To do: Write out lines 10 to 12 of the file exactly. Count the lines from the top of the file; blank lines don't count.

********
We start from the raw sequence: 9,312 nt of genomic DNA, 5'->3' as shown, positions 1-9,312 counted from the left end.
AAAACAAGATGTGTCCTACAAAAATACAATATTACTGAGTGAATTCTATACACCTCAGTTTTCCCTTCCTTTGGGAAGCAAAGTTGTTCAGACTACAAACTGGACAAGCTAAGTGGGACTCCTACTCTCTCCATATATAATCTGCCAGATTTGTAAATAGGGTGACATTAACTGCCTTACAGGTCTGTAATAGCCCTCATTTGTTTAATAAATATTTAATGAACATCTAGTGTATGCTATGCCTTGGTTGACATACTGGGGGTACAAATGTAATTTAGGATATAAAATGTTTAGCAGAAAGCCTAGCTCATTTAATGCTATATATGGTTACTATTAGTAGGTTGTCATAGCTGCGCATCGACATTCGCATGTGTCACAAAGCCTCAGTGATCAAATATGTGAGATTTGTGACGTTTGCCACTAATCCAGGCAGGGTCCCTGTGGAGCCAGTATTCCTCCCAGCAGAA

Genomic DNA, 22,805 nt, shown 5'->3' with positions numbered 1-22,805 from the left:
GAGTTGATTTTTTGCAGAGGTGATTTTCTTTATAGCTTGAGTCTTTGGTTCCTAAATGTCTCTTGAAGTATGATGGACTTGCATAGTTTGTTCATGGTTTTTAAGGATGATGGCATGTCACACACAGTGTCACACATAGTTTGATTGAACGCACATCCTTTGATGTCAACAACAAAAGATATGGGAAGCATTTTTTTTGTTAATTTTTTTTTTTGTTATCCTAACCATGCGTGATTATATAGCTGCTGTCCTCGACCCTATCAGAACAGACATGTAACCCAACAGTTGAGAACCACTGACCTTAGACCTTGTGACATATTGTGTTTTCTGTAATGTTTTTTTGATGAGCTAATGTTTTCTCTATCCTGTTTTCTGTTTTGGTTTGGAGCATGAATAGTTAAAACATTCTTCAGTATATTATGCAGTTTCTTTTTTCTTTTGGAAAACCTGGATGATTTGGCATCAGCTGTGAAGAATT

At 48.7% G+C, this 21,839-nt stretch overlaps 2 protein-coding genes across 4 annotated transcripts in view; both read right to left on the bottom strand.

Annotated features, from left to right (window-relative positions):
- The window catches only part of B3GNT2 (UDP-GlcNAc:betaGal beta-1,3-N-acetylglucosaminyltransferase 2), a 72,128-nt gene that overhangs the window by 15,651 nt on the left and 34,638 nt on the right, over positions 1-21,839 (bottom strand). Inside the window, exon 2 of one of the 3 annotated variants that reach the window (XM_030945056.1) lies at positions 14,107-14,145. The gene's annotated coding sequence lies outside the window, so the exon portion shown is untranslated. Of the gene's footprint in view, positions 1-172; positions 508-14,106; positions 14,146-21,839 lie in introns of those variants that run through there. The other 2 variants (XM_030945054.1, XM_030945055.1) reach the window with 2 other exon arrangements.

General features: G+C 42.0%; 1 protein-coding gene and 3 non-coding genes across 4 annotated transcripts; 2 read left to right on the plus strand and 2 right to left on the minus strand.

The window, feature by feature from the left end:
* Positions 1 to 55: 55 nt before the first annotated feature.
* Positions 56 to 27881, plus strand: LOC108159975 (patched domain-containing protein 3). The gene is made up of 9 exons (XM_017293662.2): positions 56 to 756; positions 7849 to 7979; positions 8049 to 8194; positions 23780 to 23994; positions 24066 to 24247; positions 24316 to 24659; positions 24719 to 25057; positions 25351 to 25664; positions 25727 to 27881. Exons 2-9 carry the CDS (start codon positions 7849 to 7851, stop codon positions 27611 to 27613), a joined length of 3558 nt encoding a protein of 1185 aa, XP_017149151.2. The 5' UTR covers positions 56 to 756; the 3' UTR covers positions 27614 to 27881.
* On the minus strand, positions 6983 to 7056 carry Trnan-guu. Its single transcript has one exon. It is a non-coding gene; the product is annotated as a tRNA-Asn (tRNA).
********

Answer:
* Positions 1 to 55: 55 nt before the first annotated feature.
* Positions 56 to 27881, plus strand: LOC108159975 (patched domain-containing protein 3). The gene is made up of 9 exons (XM_017293662.2): positions 56 to 756; positions 7849 to 7979; positions 8049 to 8194; positions 23780 to 23994; positions 24066 to 24247; positions 24316 to 24659; positions 24719 to 25057; positions 25351 to 25664; positions 25727 to 27881. Exons 2-9 carry the CDS (start codon positions 7849 to 7851, stop codon positions 27611 to 27613), a joined length of 3558 nt encoding a protein of 1185 aa, XP_017149151.2. The 5' UTR covers positions 56 to 756; the 3' UTR covers positions 27614 to 27881.
* On the minus strand, positions 6983 to 7056 carry Trnan-guu. Its single transcript has one exon. It is a non-coding gene; the product is annotated as a tRNA-Asn (tRNA).